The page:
Given how open character progression is (one is, after all, completely free to ignore one's curriculum when spending xp), I'd be very reluctant to craft a house rule for such a corner case. (If you wanted to cast spells, why didn't you roll a Shugenja in the first place? It takes years to learn that!) If someone really wants to learn a "diamond" technique that's not in curriculum, it's much easier to adjudicate that on a case-by-case basis (to ensure it won't break the game while creating a good quest for such valuable knowledge). If the narrative truly entails a character seeking out a new school, that's what I would do: carefully offer access to a technique or three to represent the old dog learning new tricks. He's never going to be as good as the kid trained from childhood, but there's lots of fun stories in that genre, and it doesn't take much to give the fiction some mechanical authenticity.

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The Emerald Empire preview implies that the Kitsune Spirit has some means to learn abilities from another school (the school of "whatever I'm pretending to be"...), so that might stand a bit of careful scrutiny and plagiarism inspiration.

But yes, it's a case-by-case thing. I'd be fairly forgiving on what the old 40k RPG called 'elite advances' - spending XP on abilities which you have a decent storyline reason to acquire but no mechanical access to for your character rules-as-written.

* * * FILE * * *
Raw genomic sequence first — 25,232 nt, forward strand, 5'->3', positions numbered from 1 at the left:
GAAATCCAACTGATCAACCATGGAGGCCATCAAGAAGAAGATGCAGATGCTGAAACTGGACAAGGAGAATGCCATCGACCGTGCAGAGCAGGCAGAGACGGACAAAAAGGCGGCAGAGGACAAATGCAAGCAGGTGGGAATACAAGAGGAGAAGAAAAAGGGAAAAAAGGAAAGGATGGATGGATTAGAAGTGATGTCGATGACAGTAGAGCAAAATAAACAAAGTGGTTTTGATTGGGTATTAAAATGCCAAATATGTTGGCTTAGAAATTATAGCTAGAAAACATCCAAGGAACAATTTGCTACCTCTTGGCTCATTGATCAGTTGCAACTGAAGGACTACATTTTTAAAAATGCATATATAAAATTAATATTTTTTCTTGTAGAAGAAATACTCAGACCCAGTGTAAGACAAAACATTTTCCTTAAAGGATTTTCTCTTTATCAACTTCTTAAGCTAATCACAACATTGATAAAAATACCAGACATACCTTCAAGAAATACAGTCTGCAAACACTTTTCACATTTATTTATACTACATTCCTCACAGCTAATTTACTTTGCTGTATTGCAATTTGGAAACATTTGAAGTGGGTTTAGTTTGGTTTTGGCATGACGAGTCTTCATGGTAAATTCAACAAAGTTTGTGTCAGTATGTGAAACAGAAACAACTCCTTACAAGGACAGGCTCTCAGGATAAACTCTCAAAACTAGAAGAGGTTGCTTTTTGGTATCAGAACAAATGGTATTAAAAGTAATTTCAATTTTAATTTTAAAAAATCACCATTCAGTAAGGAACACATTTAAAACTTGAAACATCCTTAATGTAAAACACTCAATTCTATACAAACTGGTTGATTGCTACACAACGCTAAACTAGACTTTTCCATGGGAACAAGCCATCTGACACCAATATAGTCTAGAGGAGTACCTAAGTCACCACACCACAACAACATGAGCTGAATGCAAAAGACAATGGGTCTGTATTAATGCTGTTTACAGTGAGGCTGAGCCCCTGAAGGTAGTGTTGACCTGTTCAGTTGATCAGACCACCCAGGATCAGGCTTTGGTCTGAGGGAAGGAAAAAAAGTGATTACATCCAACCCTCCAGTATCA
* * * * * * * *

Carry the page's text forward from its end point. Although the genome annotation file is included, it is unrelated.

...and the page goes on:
Off the top of my head; if the party represents a group of ronin who've ended up together Hedge Knight/Seven Samurai style and are basically all one another has, or are the founding group of a minor clan and creating a clan school, there's a good argument that the players might be prepared to teach one another some of their respective techniques and/or 'blend' their respective schools together to create the new pick-an-animal-motif clan school.

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On 11/4/2018 at 10:47 AM, nameless ronin said:

That's character *creation* though. You can't necessarily infer anything about how characters *advance* from it. 

The XP spending rules are in the "Creating a Character" chapter (Ch. 2).

So are the advancement rules. 

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5 minutes ago, AK_Aramis said:

The XP spending rules are in the "Creating a Character" chapter (Ch. 2).

So are the advancement rules. 

Yes, but the quoted rule is specifically part of creating a new ronin character. It basically just says that a "clan ronin" can start with a rank in a clan school. This makes sense, particularly since the book mentions clan samurai sometimes choosing to become ronin for a year, usually soon after their gempuku. Such ronin would have mastered the first rank of their clan school. It makes a lot less sense they'd be allowed (or even able, if they travel around) to continue their studies at a clan dojo while being ronin, or even that they'd want to - it would sort of defeat the purpose of becoming ronin in the first place. I can certainly see myself allowing a ronin to attend a clan dojo in exceptional circumstances, but I don't think it should be normal. Which is what the extrapolation would mean.